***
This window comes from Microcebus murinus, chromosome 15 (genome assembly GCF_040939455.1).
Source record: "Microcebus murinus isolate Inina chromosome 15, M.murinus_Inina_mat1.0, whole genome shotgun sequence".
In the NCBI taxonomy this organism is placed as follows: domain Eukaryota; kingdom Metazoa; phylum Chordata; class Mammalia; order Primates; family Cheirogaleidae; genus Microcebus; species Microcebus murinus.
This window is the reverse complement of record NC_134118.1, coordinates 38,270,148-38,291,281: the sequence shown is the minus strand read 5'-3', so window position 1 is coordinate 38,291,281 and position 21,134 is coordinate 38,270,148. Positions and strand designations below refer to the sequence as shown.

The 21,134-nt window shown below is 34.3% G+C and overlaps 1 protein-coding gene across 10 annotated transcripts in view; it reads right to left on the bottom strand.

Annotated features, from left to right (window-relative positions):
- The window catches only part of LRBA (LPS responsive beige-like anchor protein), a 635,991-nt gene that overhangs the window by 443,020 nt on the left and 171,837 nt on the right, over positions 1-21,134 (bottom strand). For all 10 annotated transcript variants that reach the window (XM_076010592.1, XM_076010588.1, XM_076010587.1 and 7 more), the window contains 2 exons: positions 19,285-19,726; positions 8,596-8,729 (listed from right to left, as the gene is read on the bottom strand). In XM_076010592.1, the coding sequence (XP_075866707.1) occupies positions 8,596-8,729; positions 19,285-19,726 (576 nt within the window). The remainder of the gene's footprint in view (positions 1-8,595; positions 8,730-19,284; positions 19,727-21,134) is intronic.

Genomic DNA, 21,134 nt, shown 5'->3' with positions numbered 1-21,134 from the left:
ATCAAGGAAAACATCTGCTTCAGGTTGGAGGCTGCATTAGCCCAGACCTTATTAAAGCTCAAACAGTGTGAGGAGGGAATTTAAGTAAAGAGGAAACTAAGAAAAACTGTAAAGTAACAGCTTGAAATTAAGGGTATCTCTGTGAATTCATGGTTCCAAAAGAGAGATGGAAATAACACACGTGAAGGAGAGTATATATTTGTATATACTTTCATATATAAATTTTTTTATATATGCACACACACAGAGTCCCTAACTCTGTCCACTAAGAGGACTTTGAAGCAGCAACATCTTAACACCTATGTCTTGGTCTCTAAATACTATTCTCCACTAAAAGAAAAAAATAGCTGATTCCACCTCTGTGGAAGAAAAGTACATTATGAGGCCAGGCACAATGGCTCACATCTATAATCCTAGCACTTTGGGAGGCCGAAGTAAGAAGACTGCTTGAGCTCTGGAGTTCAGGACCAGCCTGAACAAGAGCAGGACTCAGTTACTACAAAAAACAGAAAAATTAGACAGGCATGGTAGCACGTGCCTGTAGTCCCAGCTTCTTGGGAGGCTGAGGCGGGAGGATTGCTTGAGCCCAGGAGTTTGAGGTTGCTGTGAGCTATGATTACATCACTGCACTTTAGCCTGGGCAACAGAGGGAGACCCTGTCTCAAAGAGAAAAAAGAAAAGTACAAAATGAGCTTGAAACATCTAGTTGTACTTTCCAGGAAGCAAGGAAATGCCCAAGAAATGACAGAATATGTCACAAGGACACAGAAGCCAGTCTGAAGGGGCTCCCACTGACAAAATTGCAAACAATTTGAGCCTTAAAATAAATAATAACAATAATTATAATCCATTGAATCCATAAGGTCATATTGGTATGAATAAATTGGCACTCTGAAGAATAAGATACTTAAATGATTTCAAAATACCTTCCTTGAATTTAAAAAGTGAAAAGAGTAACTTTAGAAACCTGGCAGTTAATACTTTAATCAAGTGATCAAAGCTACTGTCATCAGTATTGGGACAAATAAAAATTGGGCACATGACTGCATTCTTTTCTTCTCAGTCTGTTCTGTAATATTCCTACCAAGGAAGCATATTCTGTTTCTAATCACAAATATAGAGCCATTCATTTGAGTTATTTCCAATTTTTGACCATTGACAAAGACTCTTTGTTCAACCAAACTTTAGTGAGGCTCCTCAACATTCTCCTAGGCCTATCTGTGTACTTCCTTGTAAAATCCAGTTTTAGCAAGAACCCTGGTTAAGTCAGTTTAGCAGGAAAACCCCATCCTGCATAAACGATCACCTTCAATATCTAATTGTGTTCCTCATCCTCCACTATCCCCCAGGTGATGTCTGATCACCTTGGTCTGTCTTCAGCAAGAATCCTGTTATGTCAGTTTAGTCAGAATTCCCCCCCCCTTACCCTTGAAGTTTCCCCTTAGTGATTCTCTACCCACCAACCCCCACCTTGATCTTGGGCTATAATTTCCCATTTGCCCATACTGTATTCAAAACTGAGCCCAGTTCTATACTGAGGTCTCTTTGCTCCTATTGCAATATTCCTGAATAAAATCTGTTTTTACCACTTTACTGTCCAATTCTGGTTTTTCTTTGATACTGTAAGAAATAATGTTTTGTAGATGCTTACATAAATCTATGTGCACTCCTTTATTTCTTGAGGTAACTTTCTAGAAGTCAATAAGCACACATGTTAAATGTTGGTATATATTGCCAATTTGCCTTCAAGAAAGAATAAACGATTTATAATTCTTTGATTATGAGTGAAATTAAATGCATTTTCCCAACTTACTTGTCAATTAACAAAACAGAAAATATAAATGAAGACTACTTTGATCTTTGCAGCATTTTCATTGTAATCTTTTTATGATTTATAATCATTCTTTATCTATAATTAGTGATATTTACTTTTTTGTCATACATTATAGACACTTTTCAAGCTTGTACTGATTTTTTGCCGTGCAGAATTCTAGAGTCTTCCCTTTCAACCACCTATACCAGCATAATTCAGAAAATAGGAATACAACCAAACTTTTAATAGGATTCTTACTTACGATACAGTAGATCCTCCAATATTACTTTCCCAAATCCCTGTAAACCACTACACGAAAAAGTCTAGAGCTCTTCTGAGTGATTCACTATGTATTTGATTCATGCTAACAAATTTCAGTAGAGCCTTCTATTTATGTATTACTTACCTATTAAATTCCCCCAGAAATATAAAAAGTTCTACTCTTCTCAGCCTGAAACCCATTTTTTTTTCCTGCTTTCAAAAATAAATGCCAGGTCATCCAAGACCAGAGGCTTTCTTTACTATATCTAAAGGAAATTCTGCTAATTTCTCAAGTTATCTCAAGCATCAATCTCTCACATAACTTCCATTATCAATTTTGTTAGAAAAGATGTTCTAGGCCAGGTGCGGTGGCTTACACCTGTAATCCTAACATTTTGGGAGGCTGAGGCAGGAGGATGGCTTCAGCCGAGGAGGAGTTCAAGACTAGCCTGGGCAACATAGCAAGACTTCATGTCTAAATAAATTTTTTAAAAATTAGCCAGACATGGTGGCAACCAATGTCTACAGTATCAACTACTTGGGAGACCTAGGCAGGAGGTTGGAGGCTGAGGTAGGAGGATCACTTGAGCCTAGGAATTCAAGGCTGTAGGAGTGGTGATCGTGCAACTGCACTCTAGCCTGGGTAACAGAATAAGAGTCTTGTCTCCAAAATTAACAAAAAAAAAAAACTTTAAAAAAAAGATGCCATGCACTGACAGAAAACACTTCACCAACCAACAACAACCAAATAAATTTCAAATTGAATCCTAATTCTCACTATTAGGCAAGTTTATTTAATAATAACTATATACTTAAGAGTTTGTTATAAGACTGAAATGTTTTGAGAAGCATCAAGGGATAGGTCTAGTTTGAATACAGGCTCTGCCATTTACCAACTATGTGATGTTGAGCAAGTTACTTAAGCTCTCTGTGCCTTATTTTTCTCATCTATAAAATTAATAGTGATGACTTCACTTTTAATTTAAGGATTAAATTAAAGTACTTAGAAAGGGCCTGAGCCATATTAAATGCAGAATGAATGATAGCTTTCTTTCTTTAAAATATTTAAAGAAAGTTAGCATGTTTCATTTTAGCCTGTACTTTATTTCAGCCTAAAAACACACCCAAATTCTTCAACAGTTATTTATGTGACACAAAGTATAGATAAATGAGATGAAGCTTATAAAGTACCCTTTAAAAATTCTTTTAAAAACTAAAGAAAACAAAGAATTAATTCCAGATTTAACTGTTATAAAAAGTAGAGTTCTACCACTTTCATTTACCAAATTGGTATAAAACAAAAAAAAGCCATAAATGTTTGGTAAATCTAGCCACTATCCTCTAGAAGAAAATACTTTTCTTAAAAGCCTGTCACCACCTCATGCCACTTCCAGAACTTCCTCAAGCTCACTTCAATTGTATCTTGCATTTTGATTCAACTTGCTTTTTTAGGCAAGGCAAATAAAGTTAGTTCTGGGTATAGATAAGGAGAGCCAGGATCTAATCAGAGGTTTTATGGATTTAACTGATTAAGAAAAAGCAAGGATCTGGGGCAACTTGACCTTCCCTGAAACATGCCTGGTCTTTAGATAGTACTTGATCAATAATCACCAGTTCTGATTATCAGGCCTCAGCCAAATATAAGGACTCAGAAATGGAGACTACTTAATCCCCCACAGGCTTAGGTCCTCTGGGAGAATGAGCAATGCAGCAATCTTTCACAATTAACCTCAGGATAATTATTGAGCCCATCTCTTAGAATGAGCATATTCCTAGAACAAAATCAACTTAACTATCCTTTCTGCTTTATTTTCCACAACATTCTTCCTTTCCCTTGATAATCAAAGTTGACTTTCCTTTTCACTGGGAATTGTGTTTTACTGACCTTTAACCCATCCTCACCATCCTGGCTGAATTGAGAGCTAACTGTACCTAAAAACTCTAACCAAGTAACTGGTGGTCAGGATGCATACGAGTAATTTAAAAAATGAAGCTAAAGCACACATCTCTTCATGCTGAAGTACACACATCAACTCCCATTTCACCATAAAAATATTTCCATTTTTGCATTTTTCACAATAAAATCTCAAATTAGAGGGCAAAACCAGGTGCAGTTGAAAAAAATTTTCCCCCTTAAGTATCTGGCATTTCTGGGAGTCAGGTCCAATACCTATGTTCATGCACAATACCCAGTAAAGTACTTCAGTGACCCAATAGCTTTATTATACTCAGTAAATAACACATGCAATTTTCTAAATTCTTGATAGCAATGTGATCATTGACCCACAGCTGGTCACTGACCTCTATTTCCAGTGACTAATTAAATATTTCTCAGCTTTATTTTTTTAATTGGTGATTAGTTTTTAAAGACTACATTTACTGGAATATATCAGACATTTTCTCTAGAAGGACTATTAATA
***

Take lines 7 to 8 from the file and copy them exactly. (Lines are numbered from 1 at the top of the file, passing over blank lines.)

- The window catches only part of LRBA (LPS responsive beige-like anchor protein), a 635,991-nt gene that overhangs the window by 443,020 nt on the left and 171,837 nt on the right, over positions 1-21,134 (bottom strand). For all 10 annotated transcript variants that reach the window (XM_076010592.1, XM_076010588.1, XM_076010587.1 and 7 more), the window contains 2 exons: positions 19,285-19,726; positions 8,596-8,729 (listed from right to left, as the gene is read on the bottom strand). In XM_076010592.1, the coding sequence (XP_075866707.1) occupies positions 8,596-8,729; positions 19,285-19,726 (576 nt within the window). The remainder of the gene's footprint in view (positions 1-8,595; positions 8,730-19,284; positions 19,727-21,134) is intronic.

Genomic DNA, 21,134 nt, shown 5'->3' with positions numbered 1-21,134 from the left: